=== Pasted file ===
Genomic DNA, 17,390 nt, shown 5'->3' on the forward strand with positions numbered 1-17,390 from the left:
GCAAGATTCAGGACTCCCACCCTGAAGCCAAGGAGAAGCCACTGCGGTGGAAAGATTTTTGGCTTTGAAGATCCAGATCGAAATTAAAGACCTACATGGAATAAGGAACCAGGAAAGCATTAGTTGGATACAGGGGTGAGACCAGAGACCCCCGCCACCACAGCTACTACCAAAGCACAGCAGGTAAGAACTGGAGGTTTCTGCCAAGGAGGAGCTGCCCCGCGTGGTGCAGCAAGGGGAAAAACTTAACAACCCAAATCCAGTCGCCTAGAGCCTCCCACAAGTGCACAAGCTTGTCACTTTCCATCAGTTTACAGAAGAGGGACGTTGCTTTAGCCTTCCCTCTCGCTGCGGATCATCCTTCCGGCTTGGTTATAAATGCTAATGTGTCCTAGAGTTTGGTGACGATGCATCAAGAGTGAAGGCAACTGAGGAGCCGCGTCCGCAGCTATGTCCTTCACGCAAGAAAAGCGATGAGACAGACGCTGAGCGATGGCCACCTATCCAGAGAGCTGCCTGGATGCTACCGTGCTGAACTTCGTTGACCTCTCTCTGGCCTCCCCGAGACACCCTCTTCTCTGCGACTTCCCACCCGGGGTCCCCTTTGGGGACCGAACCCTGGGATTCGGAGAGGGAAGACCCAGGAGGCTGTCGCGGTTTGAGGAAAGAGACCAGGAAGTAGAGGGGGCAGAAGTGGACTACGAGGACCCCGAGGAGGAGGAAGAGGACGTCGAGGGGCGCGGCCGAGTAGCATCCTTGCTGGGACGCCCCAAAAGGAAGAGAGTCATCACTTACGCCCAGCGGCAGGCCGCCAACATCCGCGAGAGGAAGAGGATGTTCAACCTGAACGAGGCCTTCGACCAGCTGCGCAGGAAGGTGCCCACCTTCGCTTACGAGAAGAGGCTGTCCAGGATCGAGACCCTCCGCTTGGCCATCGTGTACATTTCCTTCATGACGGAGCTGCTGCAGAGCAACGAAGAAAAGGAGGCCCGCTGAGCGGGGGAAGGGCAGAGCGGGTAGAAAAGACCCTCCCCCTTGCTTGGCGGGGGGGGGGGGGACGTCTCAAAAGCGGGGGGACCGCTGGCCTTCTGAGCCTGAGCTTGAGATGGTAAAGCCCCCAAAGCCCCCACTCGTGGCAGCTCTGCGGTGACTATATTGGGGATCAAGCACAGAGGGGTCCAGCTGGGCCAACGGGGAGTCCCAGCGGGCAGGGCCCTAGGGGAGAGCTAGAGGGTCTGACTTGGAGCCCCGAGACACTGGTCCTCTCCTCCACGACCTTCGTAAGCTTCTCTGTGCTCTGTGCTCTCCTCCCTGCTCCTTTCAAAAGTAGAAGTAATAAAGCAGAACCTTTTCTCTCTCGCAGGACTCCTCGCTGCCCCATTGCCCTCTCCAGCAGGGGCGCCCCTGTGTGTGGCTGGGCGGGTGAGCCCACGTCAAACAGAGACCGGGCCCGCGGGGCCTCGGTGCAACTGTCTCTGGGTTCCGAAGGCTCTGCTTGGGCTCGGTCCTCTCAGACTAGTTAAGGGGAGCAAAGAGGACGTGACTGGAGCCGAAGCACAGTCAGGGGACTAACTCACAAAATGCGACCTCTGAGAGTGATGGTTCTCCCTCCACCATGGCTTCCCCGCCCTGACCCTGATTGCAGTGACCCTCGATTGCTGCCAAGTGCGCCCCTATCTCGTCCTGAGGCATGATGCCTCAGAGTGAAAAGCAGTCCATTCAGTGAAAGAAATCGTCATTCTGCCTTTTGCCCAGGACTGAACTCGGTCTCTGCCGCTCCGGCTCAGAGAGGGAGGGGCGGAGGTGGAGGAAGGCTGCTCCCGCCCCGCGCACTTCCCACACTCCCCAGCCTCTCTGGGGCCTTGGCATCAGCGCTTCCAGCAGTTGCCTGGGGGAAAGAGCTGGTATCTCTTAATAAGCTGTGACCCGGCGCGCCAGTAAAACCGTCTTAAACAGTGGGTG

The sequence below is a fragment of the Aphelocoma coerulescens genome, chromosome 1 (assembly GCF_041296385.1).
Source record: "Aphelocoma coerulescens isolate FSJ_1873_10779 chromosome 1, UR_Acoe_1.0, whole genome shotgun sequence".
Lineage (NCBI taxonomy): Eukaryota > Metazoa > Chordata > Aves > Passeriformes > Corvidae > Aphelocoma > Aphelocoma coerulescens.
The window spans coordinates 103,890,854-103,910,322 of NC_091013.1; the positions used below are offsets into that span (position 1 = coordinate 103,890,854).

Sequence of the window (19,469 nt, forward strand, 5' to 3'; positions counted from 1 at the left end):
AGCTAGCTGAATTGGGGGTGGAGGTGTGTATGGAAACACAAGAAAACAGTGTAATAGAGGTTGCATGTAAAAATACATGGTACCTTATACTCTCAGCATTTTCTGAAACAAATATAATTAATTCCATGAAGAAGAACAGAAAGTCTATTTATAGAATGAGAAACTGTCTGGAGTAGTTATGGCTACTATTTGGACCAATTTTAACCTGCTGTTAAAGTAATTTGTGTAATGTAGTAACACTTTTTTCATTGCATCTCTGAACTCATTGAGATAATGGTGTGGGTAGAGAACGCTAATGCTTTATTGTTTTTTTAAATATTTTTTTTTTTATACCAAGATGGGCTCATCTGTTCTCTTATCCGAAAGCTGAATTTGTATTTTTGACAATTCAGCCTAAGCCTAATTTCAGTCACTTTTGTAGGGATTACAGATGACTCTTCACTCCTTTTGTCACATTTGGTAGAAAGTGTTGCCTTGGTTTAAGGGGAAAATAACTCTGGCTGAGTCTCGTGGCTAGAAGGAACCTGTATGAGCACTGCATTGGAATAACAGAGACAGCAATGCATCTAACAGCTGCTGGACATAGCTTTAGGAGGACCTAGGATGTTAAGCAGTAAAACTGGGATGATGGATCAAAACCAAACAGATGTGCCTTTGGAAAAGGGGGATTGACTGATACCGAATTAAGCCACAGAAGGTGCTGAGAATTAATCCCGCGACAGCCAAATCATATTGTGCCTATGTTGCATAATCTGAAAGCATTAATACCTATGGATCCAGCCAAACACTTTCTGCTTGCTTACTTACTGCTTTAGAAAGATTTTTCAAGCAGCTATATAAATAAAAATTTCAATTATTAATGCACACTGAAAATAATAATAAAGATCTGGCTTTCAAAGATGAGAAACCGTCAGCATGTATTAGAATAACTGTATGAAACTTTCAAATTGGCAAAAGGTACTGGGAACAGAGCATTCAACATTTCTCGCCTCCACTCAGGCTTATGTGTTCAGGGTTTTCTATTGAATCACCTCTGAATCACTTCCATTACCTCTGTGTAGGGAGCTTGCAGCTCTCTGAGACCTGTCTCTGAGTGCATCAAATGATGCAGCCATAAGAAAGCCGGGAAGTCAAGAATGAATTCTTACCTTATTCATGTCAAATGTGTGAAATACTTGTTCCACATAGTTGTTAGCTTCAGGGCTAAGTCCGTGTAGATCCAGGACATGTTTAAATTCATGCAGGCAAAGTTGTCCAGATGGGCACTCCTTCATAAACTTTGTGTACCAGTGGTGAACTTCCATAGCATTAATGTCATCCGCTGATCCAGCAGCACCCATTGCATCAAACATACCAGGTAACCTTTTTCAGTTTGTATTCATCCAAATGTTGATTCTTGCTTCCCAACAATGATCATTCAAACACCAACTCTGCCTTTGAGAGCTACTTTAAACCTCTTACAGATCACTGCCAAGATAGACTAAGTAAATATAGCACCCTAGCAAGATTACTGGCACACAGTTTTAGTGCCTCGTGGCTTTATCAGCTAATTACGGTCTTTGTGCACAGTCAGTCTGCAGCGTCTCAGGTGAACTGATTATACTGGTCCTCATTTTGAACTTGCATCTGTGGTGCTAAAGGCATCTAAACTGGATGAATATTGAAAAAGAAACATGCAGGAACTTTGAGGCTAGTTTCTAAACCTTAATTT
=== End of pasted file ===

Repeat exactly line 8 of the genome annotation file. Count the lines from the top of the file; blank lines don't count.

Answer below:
AGCTAGCTGAATTGGGGGTGGAGGTGTGTATGGAAACACAAGAAAACAGTGTAATAGAGGTTGCATGTAAAAATACATGGTACCTTATACTCTCAGCATTTTCTGAAACAAATATAATTAATTCCATGAAGAAGAACAGAAAGTCTATTTATAGAATGAGAAACTGTCTGGAGTAGTTATGGCTACTATTTGGACCAATTTTAACCTGCTGTTAAAGTAATTTGTGTAATGTAGTAACACTTTTTTCATTGCATCTCTGAACTCATTGAGATAATGGTGTGGGTAGAGAACGCTAATGCTTTATTGTTTTTTTAAATATTTTTTTTTTTATACCAAGATGGGCTCATCTGTTCTCTTATCCGAAAGCTGAATTTGTATTTTTGACAATTCAGCCTAAGCCTAATTTCAGTCACTTTTGTAGGGATTACAGATGACTCTTCACTCCTTTTGTCACATTTGGTAGAAAGTGTTGCCTTGGTTTAAGGGGAAAATAACTCTGGCTGAGTCTCGTGGCTAGAAGGAACCTGTATGAGCACTGCATTGGAATAACAGAGACAGCAATGCATCTAACAGCTGCTGGACATAGCTTTAGGAGGACCTAGGATGTTAAGCAGTAAAACTGGGATGATGGATCAAAACCAAACAGATGTGCCTTTGGAAAAGGGGGATTGACTGATACCGAATTAAGCCACAGAAGGTGCTGAGAATTAATCCCGCGACAGCCAAATCATATTGTGCCTATGTTGCATAATCTGAAAGCATTAATACCTATGGATCCAGCCAAACACTTTCTGCTTGCTTACTTACTGCTTTAGAAAGATTTTTCAAGCAGCTATATAAATAAAAATTTCAATTATTAATGCACACTGAAAATAATAATAAAGATCTGGCTTTCAAAGATGAGAAACCGTCAGCATGTATTAGAATAACTGTATGAAACTTTCAAATTGGCAAAAGGTACTGGGAACAGAGCATTCAACATTTCTCGCCTCCACTCAGGCTTATGTGTTCAGGGTTTTCTATTGAATCACCTCTGAATCACTTCCATTACCTCTGTGTAGGGAGCTTGCAGCTCTCTGAGACCTGTCTCTGAGTGCATCAAATGATGCAGCCATAAGAAAGCCGGGAAGTCAAGAATGAATTCTTACCTTATTCATGTCAAATGTGTGAAATACTTGTTCCACATAGTTGTTAGCTTCAGGGCTAAGTCCGTGTAGATCCAGGACATGTTTAAATTCATGCAGGCAAAGTTGTCCAGATGGGCACTCCTTCATAAACTTTGTGTACCAGTGGTGAACTTCCATAGCATTAATGTCATCCGCTGATCCAGCAGCACCCATTGCATCAAACATACCAGGTAACCTTTTTCAGTTTGTATTCATCCAAATGTTGATTCTTGCTTCCCAACAATGATCATTCAAACACCAACTCTGCCTTTGAGAGCTACTTTAAACCTCTTACAGATCACTGCCAAGATAGACTAAGTAAATATAGCACCCTAGCAAGATTACTGGCACACAGTTTTAGTGCCTCGTGGCTTTATCAGCTAATTACGGTCTTTGTGCACAGTCAGTCTGCAGCGTCTCAGGTGAACTGATTATACTGGTCCTCATTTTGAACTTGCATCTGTGGTGCTAAAGGCATCTAAACTGGATGAATATTGAAAAAGAAACATGCAGGAACTTTGAGGCTAGTTTCTAAACCTTAATTT